One, two, three, too many… How to conduct shared decision making

Medical | Glyn Elwyn, MD, MSc, FRCGP, PhD | July 18, 2018

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Shared decision making requires that clinicians break down complex processes into simple steps to help patients understand their options. Read this blog post by Glyn Elwyn, MD, MSc, FRCGP, PhD from Dartmouth College and founder of Option Grid.

Whether or not it is true that some cultures don’t have words for amounts greater than three, or, more likely, do not feel the need to overcomplicate things, the concept of three is a helpful memory hook.

And so it is for remembering how to accomplish shared decision making with patients. The three-talk model of shared decision making is a simplified form of a more complex, conceptual framework called collaborative deliberation. It was made simpler because we all need to break down complex processes into simpler steps when we are learning something new. As we become more accomplished, we add nuances, spins, whistles and bells. But first, we need the basics.

The three-talk model of shared decision making is a simplified form of a more complex conceptual framework called collaborative deliberation.

The three-talk model for shared decision making

  • Team Talk; First, make sure you do “team talk,” which is to say, reassure the patients that together you are going to create a team to tackle the task of making the very best decision.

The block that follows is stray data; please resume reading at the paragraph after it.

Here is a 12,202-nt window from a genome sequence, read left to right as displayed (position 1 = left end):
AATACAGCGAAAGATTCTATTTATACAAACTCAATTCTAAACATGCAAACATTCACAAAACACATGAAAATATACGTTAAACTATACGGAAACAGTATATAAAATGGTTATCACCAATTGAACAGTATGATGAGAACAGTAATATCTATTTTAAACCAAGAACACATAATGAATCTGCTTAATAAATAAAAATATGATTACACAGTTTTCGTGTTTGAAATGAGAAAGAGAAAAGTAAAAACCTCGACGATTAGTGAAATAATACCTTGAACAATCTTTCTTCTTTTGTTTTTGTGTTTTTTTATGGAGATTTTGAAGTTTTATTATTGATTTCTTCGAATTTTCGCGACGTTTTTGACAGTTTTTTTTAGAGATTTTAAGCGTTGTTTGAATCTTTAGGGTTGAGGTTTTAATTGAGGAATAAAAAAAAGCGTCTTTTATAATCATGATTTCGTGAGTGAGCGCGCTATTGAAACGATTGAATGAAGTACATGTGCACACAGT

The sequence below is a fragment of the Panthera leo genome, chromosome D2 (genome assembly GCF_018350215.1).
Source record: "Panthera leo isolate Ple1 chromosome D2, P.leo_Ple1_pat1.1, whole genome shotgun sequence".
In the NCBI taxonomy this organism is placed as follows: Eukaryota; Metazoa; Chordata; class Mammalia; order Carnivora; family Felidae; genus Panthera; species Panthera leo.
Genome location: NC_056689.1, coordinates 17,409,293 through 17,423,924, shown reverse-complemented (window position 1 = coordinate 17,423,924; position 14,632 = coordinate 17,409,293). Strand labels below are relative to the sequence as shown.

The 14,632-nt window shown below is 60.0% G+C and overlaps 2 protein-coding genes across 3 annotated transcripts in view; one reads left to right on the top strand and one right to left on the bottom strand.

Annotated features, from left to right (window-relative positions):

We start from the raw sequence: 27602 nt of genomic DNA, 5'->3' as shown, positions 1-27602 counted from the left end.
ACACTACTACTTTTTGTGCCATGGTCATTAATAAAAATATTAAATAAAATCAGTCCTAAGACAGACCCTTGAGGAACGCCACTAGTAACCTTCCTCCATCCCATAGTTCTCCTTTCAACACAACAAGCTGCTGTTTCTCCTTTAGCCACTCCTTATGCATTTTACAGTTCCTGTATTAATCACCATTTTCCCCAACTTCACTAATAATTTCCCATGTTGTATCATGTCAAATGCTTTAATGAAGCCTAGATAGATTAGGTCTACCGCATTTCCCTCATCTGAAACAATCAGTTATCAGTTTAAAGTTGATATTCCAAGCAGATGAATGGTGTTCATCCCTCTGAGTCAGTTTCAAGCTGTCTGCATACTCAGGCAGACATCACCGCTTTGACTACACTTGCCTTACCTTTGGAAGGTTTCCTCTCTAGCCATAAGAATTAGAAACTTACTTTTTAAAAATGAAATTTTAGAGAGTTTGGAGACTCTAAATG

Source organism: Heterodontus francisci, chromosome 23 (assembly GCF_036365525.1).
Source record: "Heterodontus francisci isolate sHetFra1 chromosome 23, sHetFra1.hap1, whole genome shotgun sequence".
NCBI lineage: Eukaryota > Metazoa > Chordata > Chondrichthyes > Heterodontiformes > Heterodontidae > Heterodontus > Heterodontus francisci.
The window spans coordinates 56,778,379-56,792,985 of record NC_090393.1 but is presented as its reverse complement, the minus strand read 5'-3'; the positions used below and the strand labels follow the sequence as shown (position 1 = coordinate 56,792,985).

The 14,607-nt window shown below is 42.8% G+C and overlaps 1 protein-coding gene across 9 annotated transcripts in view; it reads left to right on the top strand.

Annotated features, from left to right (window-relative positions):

• Option Talk; Second, do “option talk,” where you use the best information that you can get your hands on to explain the most reasonable options that are available, and which need to be compared and discussed. This is the deliberation piece, and where you need to communicate the risks of harms, benefits and trade-offs in ways that patients easily understand.
     
  • Decision Talk; Third, conduct “decision talk,” where as a clinician you invite the patient to tell you how they react to the information you have shared, and where you become deeply curious about what is important to them, and how to arrive at a decision that best fits the patient’s priorities and situation.

Team, option and decision talk. The three-talk model of shared decision making.

Caption: The Three Talk Model outlines three broad steps that form the core elements of shared decision making. Published in the British Medical Journal in 2017, it has been widely cited and used as a basis for teaching shared-decision making techniques.

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Glyn Elwyn, MD, MSc, FRCGP, PhD

Glyn Elwyn, MD, MSc, FRCGP, PhD is a physician-researcher, Professor and Senior Scientist at The Dartmouth Center for Health Care Delivery Science and The Dartmouth Institute for Health Policy and Clinical Practice at Dartmouth College.

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